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'Scarface': Over-The-Top, But Ahead Of Its Time

In 1983, critic John Powers panned the Pacino film, saying it was trashy and shallow. But he recently watched the film again, and says that in retrospect, he can see how the film burned its way into the national psyche.


Other segments from the episode on August 26, 2011

Fresh Air with Terry Gross, August 26, 2011: Obituary for Jerry Leiber; Interview with Greg Mottola; Review of the Blu-ray release of the film "Scarface."


Fresh Air
12:00-13:00 PM
Jerry Leiber: Remembering One Of Rock's Great Songwriters


This is FRESH AIR. I'm Dave Davies, in for Terry Gross.

Lyricist Jerry Leiber died Monday in Los Angeles. He was 78. He and his partner
Mike Stoller wrote some of the most memorable rock and roll songs of the '50s
and '60s.

(Soundbite of song, "Kansas City")

Mr. WILLIAM HARRISON (Singer): (Singing) I'm going to Kansas City, Kansas City
here I come. I'm going to Kansas City, Kansas City here I come. They got some
crazy little women there, and I'm gonna get me one.

(Soundbite of song, "Jailhouse Rock")

Mr. ELVIS PRESLEY (Singer): (Singing) Going to a party in the county jail. The
prison band was there and they began to wail. The band was jumpin' and the
joint began to swing. You shoulda hear those knocked-out jailbirds sing. Let's
rock. Everybody, let's rock.

(Soundbite of song, "On Broadway")

Mr. GEORGE BENSON (Singer): (Singing) They say the neon lights are bright on
Broadway. They say there's always magic in the air.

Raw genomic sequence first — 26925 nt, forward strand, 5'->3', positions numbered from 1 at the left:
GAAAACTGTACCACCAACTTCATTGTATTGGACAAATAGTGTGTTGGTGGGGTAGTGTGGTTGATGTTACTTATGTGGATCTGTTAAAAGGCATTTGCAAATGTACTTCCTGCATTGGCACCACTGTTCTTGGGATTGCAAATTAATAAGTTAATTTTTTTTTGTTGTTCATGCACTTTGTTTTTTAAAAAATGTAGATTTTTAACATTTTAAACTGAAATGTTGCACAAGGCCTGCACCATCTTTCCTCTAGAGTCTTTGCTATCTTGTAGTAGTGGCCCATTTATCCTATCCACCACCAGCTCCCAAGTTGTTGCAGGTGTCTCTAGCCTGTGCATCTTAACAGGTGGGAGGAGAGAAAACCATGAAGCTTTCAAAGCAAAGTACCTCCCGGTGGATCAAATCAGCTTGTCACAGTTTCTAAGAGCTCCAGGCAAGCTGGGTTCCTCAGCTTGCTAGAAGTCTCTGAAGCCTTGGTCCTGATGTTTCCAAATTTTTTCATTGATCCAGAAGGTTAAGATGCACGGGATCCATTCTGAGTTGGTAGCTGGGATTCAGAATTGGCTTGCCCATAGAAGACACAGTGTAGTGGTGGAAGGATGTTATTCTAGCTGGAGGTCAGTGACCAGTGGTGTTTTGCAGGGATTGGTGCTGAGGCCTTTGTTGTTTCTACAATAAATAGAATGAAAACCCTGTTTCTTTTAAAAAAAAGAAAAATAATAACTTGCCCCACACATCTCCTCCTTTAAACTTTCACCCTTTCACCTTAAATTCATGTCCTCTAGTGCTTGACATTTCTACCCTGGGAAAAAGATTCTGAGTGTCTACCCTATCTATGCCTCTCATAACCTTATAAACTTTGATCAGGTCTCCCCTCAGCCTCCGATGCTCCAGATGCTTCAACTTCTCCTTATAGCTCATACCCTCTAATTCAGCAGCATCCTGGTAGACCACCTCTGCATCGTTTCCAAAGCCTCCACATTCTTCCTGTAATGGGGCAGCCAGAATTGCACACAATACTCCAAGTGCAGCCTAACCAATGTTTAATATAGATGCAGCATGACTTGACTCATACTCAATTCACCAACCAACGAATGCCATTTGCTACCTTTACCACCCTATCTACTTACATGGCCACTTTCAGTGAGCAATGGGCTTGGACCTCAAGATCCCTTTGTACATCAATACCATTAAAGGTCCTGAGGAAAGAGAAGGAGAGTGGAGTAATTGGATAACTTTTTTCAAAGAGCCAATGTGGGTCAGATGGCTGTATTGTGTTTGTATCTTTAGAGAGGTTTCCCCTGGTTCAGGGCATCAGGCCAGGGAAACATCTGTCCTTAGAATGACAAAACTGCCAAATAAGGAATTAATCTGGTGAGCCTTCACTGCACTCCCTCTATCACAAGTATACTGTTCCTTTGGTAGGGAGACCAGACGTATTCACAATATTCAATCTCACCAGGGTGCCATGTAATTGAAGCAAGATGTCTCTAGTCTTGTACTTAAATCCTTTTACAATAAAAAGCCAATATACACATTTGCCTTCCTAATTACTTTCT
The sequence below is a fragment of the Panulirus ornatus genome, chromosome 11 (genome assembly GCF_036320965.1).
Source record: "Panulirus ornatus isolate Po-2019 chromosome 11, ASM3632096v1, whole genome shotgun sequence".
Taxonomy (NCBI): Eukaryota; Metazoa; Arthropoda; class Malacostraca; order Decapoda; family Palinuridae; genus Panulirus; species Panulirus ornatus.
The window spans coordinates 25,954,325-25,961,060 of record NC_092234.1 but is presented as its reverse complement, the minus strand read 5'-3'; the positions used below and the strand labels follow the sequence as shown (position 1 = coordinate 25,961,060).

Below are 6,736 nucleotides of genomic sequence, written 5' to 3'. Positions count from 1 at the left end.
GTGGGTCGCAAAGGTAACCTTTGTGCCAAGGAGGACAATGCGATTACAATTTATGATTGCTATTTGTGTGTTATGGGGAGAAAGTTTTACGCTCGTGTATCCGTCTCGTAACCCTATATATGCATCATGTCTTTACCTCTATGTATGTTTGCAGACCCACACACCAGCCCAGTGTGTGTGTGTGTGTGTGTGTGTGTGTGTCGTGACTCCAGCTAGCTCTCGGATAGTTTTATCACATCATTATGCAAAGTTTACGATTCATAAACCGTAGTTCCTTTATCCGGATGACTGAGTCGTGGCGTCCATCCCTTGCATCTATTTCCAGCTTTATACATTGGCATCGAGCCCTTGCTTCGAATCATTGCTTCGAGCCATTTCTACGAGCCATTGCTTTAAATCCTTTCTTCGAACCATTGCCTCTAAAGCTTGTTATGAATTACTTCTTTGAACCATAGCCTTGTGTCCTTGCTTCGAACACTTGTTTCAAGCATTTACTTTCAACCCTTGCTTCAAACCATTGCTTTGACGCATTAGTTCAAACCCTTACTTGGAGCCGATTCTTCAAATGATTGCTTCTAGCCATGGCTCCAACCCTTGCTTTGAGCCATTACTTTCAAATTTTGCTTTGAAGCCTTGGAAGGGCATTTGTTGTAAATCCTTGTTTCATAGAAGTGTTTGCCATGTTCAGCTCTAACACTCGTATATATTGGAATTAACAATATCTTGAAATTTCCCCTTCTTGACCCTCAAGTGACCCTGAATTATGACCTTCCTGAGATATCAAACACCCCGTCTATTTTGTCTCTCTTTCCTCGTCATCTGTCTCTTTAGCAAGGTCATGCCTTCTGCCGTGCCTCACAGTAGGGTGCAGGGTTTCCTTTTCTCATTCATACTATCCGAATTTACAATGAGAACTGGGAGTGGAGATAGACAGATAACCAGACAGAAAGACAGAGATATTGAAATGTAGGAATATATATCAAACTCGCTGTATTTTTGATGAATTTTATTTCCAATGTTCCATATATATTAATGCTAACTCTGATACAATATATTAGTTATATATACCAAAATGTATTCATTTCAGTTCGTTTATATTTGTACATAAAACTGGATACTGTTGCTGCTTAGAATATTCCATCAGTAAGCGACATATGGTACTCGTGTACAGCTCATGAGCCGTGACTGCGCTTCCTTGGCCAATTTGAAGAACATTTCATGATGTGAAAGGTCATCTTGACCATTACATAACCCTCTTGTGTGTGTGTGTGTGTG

(Soundbite of song, "Love Potion No. 9")

THE SEARCHERS: (Singing) I took my troubles down to Madame Rue. You know that
gypsy with the gold-capped tooth. She's got a path on 34th and Vine selling
little bottles of Love Potion No. 9.

(Soundbite of sing, "Ruby Baby")

DION AND THE BELMONTS: (Singing) Oh, Ruby, Ruby, I want 'ya. Like a ghost, I'm
gonna haunt 'ya. Ruby, Ruby, Ruby, will you be mine sometime?

(Soundbite of song, "Charlie Brown")

THE COASTERS: (Singing) Fe-fe, fi-fi, fo-fo, fum, I smell smoke in the
auditorium. Charlie Brown, Charlie Brown. He's a clown, that Charlie Brown.
He's gonna get caught, just you wait and see. Why's everybody always pickin' on

(Soundbite of song, "Stand By Me")

Mr. BEN E. KING (Singer): (Singing) When the night has come, and the land is
dark, and the moon is the only light we'll see. No I won't be afraid, oh I
won't be afraid just as long as you stand, stand by me. So darling, darling,
stand by me, oh, stand by me. Oh stand, stand by me, stand by me. If the sky
that we look upon...

DAVIES: Leiber and Stoller wrote for Elvis Presley, The Coasters, the Drifters
and Ben E. King. They not only wrote songs, they often produced them. In fact,
Leiber and Stoller were the first rock and roll producers to actually get
credit on a record for their work. One of rock's greatest producers, Phil
Spector, got his start as one of Leiber and Stoller's assistants.

Leiber and Stoller met in L.A. when Leiber was still in high school, and they
were soon writing songs professionally. Leiber was the lyrics half of the team,
and he was known for sassy phrases that captured the vernacular spoken by young
people of his day.

Terry spoke to Leiber and Stoller in 1991. They began by listening to the
original 1953 version of "Hound Dog" sung by Big Mama Thornton.

(Soundbite of song, "Hound Dog")

BIG MAMA THORNTON: (Singing) You ain't nothing but a hound dog, been snoopin'
round my door. You ain't nothing but a hound dog, been snoopin' round my door.